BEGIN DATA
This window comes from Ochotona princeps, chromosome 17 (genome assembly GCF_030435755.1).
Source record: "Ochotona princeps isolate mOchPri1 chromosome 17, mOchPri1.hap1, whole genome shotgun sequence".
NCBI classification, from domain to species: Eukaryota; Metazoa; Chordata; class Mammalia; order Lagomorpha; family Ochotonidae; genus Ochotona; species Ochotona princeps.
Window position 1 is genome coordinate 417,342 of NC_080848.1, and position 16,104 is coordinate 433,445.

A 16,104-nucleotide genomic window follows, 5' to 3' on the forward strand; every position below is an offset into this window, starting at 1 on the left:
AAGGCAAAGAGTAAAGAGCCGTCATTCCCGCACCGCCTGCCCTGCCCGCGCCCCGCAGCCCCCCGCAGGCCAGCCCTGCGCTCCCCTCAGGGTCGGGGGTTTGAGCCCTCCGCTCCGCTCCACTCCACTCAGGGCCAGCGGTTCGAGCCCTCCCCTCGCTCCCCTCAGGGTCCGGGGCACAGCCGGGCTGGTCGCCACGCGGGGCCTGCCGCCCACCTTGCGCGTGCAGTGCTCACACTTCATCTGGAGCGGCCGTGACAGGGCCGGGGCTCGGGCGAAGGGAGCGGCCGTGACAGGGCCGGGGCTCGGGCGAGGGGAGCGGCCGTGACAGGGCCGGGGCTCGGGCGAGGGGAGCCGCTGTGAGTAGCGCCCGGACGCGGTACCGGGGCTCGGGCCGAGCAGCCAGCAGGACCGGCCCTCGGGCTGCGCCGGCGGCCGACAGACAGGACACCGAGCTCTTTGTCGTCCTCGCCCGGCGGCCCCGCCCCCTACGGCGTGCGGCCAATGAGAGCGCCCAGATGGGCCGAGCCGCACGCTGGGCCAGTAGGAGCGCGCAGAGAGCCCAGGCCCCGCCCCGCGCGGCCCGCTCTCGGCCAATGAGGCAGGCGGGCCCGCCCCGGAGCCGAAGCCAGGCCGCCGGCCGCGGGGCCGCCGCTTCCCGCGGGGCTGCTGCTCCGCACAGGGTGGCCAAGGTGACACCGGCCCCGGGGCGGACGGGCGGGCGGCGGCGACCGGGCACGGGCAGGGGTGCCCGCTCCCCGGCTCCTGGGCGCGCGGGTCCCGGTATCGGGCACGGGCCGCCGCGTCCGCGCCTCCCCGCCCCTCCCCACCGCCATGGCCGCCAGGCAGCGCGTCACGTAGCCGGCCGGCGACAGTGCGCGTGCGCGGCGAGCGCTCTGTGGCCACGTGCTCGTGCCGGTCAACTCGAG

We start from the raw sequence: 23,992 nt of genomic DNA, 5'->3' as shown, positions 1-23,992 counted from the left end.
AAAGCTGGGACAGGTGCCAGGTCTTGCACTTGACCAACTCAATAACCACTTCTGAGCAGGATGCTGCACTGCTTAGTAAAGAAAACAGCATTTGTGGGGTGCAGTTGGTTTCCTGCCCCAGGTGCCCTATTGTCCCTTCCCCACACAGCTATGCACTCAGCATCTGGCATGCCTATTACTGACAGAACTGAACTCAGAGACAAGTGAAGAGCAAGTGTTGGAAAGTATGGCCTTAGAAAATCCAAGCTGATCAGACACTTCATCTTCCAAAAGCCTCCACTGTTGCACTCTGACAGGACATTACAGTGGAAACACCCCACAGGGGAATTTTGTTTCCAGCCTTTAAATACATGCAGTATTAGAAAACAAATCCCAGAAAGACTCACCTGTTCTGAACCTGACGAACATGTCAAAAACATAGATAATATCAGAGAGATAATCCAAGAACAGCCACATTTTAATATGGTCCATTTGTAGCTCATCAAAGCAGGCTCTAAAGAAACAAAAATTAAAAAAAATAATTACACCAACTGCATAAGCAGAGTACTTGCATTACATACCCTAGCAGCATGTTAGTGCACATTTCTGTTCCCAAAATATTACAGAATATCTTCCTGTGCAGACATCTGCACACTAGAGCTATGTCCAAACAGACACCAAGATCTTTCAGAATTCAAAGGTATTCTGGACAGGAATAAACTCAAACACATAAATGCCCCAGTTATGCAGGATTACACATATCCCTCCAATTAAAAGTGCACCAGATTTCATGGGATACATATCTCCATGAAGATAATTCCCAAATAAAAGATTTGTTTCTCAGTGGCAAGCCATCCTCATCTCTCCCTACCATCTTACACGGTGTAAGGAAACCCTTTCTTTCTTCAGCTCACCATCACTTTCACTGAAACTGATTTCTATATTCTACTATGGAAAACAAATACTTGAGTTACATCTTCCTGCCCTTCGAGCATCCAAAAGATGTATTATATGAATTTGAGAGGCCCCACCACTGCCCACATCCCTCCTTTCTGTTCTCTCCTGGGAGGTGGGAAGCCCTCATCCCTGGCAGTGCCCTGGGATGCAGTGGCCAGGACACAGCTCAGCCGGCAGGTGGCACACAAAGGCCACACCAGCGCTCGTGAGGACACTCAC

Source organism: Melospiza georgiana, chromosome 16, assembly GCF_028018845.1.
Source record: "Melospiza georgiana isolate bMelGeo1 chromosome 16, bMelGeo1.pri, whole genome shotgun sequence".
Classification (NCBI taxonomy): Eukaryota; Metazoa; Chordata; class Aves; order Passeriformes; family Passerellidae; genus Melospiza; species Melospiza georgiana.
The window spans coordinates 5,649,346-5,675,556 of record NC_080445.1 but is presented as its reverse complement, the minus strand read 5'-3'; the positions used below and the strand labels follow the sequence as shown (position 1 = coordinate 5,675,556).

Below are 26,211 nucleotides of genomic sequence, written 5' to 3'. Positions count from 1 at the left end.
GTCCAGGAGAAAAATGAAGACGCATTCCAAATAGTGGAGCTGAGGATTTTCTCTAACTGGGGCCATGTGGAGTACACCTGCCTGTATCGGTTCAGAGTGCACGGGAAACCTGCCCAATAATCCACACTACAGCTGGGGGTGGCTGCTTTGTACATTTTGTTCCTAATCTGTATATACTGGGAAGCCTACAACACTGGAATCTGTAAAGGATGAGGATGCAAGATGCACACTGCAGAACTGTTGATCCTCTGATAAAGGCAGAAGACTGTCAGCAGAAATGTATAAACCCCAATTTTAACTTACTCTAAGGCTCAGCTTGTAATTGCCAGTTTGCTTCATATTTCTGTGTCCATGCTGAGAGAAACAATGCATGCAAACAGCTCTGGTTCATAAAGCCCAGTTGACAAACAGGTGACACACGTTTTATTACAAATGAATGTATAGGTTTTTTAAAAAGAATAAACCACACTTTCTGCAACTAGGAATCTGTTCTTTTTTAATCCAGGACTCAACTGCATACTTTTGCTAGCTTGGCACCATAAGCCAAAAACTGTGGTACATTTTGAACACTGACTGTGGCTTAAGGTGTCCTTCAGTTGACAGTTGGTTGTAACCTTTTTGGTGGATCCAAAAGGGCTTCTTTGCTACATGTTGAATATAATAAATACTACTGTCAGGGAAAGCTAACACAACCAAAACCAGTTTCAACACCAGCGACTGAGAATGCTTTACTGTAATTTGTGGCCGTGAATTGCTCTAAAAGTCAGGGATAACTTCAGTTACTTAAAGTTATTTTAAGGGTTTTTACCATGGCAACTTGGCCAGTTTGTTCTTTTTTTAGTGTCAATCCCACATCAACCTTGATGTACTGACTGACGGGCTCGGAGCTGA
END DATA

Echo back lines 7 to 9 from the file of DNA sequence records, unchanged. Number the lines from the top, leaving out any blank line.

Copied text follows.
We start from the raw sequence: 23,992 nt of genomic DNA, 5'->3' as shown, positions 1-23,992 counted from the left end.
AAAGCTGGGACAGGTGCCAGGTCTTGCACTTGACCAACTCAATAACCACTTCTGAGCAGGATGCTGCACTGCTTAGTAAAGAAAACAGCATTTGTGGGGTGCAGTTGGTTTCCTGCCCCAGGTGCCCTATTGTCCCTTCCCCACACAGCTATGCACTCAGCATCTGGCATGCCTATTACTGACAGAACTGAACTCAGAGACAAGTGAAGAGCAAGTGTTGGAAAGTATGGCCTTAGAAAATCCAAGCTGATCAGACACTTCATCTTCCAAAAGCCTCCACTGTTGCACTCTGACAGGACATTACAGTGGAAACACCCCACAGGGGAATTTTGTTTCCAGCCTTTAAATACATGCAGTATTAGAAAACAAATCCCAGAAAGACTCACCTGTTCTGAACCTGACGAACATGTCAAAAACATAGATAATATCAGAGAGATAATCCAAGAACAGCCACATTTTAATATGGTCCATTTGTAGCTCATCAAAGCAGGCTCTAAAGAAACAAAAATTAAAAAAAATAATTACACCAACTGCATAAGCAGAGTACTTGCATTACATACCCTAGCAGCATGTTAGTGCACATTTCTGTTCCCAAAATATTACAGAATATCTTCCTGTGCAGACATCTGCACACTAGAGCTATGTCCAAACAGACACCAAGATCTTTCAGAATTCAAAGGTATTCTGGACAGGAATAAACTCAAACACATAAATGCCCCAGTTATGCAGGATTACACATATCCCTCCAATTAAAAGTGCACCAGATTTCATGGGATACATATCTCCATGAAGATAATTCCCAAATAAAAGATTTGTTTCTCAGTGGCAAGCCATCCTCATCTCTCCCTACCATCTTACACGGTGTAAGGAAACCCTTTCTTTCTTCAGCTCACCATCACTTTCACTGAAACTGATTTCTATATTCTACTATGGAAAACAAATACTTGAGTTACATCTTCCTGCCCTTCGAGCATCCAAAAGATGTATTATATGAATTTGAGAGGCCCCACCACTGCCCACATCCCTCCTTTCTGTTCTCTCCTGGGAGGTGGGAAGCCCTCATCCCTGGCAGTGCCCTGGGATGCAGTGGCCAGGACACAGCTCAGCCGGCAGGTGGCACACAAAGGCCACACCAGCGCTCGTGAGGACACTCAC

Source organism: Melospiza georgiana, chromosome 16, assembly GCF_028018845.1.